Closed Coal Mines Can Provide Clean Geothermal Energy
Mine shafts that are about to be closed because of insufficient coal yield could be used to extract geothermal energy from the ground, write two engineers in the journal Renewable Energy, Science Daily reported on Monday.
This energy, from the internal heat of the Earth, could be used to provide electricity and hot water to nearby towns.
Converting mineshafts into geothermal boilers is an excellent way of making use of low-intensity geothermal energy, wrote Spanish engineer Rafael Rodriguez, from the Oviedo Higher Technical School of Mining Engineering. Currently, geothermal energy is rarely used in Spain.
Rodriguez and his colleague, Maria Belarmina Diaz, developed a method to determine the amount of heat a recently closed mine tunnel could provide based on earlier information, when the tunnel was in use. He explained that when the mine is still active and the tunnels accessible, one can gather data about ventilation, the properties of rocks, as well as taking samples. It is also possible to design better circuits and program the closure of certain sections of the mine to be used for geothermal energy production.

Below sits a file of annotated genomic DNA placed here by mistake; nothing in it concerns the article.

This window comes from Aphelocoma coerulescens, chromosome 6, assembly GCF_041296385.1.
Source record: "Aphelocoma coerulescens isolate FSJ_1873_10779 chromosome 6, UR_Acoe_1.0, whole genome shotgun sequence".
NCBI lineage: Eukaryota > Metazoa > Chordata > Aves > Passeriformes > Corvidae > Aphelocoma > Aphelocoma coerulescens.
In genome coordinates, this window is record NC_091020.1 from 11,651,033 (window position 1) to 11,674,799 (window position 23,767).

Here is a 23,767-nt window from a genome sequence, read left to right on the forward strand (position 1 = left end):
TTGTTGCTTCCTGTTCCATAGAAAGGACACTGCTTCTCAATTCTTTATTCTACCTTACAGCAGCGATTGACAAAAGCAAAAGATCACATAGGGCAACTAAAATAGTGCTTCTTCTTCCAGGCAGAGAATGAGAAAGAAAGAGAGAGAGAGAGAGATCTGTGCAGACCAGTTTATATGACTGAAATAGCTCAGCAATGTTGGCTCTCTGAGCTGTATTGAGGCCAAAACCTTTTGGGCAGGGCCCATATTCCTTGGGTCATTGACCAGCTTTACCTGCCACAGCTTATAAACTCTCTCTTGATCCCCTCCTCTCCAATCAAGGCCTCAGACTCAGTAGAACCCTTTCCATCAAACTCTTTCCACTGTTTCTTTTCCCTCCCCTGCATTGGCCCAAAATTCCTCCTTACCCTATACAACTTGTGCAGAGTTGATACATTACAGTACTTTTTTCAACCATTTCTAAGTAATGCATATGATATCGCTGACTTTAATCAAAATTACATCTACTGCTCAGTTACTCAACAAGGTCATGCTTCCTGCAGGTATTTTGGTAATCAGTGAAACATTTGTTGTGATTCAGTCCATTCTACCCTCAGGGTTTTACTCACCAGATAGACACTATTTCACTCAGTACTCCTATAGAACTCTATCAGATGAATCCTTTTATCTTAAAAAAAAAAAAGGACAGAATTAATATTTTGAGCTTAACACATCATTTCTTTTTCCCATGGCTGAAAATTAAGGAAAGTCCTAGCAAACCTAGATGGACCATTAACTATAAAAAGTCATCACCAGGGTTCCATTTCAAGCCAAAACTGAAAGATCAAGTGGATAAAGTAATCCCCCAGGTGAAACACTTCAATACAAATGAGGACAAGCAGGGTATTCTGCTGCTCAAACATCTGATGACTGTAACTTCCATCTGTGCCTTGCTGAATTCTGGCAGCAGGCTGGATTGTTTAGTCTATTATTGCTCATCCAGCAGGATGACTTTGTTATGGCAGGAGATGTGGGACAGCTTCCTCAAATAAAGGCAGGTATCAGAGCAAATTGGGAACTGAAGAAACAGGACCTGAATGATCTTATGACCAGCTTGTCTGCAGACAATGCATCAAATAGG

Rodriguez stressed, however, that although geothermal energy can be utilized once the mine is no longer active, it is not possible to make any changes or gather data to improve the system.
Geothermal energy is not dependent upon climatic conditions—such as solar or wind—and helps to reduce CO2 emissions. It also makes use of a local natural resource and does not pollute the surrounding area.
Although it is too soon to tell, this technology could provide much-needed energy savings to coal mining communities in the US as the coal industry continues to shrink and shed jobs.